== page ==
Finalist - New Wave Short Film Festival 2021 Munich GERMANY
Gülsen Özer, Vanessa White and Ania Reynolds
Split Rock is a site responsive video artwork engaging in local history, geology and mythology. In the work Gülsen Özer an Australian dance and interdisciplinary artist of Turkish and Aboriginal heritage explores dynamics of power and connection, performing durational choreographies that invite new ways of connecting to place. Similarly the filming techniques used in the work re-imagine our bodies’ engagement with, and contributions to, ecological assemblages. Through a process of mining historical data and mingling it with speculative fictions, collaborators Gülsen Özer, Vanessa White and Ania Reynolds, render this research into a poetic form.
About the art work:
In the work the dancer performs durational choreographies that invite new, ways of connecting to place. Similarly the film techniques used in the work re-imagine our bodies’ engagement with, and contributions to, ecological assemblages.
One of the critical elements of the video work is the interpretation and visualisation of corporeal and non-verbal experience; finding new ways to document and communicate the unspoken and ineffable. The reformulation of the body in motion explores uncanny effects, producing new, visceral possibilities and meaning. Various forms of creative expression are integrated in the work to provide conceptual fluidity and material flexibility. The final form and narrative structure is embedded in the imagery of the landscape and environment.
In collaboration Gülsen, Vanessa, and Ania examine gesture and form of the body in space suffused with sound and music. The three artists from different artistic backgrounds combine to provide a substantive addition to the lexicon of possible meaning for audiences witnessing this artwork.
About the Geological and Historical influences:
The performance, choreography, filming and editing within the artwork is enhanced by a considered engagement with the earth sciences, as well as other historical data. The rocky outcrops pictured in the work are all within the 'Tynong Batholith'; a large geographical area of granite rock, mostly still deep beneath the earth formed by magma. They have been subject to ‘mechanical weathering’, also called ‘physical weathering’ and ‘disaggregation’. This is one of the predominant causes for granite rocks, such as those depicted in the film, to crumble. For instance, in mechanical weathering liquid water can seep into cracks and crevices in rock. If temperatures drop low enough, the water will freeze. When water freezes, it expands. The ice then works as a wedge. It slowly widens the cracks and splits the rock. When ice melts, liquid water performs the act of erosion by carrying away the tiny rock fragments lost in the split. Other mechanical weathering includes the small growth of flora, such a moss and trees that can also enlarge cracks in rocks. Another is salt, which can also get into cracks and break rocks apart.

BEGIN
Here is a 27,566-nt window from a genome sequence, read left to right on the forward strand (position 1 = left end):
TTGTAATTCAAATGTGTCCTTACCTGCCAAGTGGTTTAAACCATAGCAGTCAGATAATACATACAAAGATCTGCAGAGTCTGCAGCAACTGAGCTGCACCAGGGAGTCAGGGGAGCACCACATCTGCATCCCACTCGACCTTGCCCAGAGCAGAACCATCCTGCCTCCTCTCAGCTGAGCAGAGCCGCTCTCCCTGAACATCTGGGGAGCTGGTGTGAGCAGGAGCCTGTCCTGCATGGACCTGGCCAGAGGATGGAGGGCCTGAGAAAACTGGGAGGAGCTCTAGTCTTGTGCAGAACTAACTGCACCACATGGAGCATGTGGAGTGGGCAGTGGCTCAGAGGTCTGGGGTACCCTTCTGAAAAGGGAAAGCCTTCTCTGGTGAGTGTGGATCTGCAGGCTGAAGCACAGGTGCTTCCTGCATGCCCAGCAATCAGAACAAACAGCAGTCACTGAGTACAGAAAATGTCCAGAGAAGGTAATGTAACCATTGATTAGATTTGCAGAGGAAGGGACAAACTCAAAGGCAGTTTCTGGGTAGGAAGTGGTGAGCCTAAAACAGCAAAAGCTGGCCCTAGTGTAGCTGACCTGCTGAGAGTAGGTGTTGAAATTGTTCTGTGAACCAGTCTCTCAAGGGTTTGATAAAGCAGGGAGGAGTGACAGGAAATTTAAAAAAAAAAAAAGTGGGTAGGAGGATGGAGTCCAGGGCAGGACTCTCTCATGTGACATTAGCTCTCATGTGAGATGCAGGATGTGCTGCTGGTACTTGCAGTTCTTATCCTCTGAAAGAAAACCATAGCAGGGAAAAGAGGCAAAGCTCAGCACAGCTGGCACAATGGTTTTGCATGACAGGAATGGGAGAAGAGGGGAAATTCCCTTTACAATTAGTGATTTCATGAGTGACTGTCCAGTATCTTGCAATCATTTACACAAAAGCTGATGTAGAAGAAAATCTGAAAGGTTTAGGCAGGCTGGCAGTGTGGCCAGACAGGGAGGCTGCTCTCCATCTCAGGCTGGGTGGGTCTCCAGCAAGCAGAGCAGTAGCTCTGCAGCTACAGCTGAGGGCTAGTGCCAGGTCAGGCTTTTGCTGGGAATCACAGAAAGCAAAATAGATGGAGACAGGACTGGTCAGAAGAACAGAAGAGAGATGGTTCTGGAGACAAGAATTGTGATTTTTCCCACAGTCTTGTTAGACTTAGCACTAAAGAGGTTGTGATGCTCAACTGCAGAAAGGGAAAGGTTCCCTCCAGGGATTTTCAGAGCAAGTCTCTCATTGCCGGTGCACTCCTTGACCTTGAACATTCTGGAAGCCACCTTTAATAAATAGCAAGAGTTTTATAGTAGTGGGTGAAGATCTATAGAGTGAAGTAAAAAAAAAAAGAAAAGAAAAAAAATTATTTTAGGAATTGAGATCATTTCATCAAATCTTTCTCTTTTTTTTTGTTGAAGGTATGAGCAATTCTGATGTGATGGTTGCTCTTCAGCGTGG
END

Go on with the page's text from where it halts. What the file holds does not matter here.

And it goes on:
The highest altitude location for this film is Mount Cannibal. The naming history of Mount Cannibal comes from a corruption of the Aboriginal word ‘couna’ meaning ‘forehead’ and ‘bal’ meaning ‘he’ or ‘she’. This refers to the head-like shape of the Mount Cannibal rocky outcrop. ‘Counabal’ was an important navigational marker for Aboriginal people and it continues to be a significant landmark and nature reserve for Aboriginal people. This granite outcrop is one of the largest displays in southern Victoria and the large boulders located here are over 350 million years old.
Choreographer/Dancer – Gülsen Özer
Video – Vanessa White
Music – Ania Reynolds
Fatima Almeida – Project management support
Tracey Burrows – Research; Geology
Tony and Gai Fitzgerald – Local knowledge
Fergus Floyd – Filming Assistance
Dr. John Floyd – Research; Mechanical weathering of Granite
George Fry – Local knowledge/Aboriginal knowledge
Janine Good – Research; Geology
Kristen Jackson – Pandemic Response Team/Location access
Sue Jarvis – Local knowledge
Upper Beaconsfield Community – Facebook Group/Local knowledge
Special thanks to
Thora Solveig Bergsteinsdottir
Cr Jeff Springfield
We are grateful for opportunity to work on the traditional land of the Kulin Nation. We acknowledge and pay respect to Traditional Owners of Country throughout Australia; to Elders and all Aboriginal people, acknowledging sovereignty was never ceded.
Gulsen Ozer, Vanessa White and Ania Reynolds
This artwork was created with funding by the Cardinia Council during the 2020 COVID 19 pandemic and in accordance with the relevant COVID 19 restrictions at the time of shooting.
Contact the artists: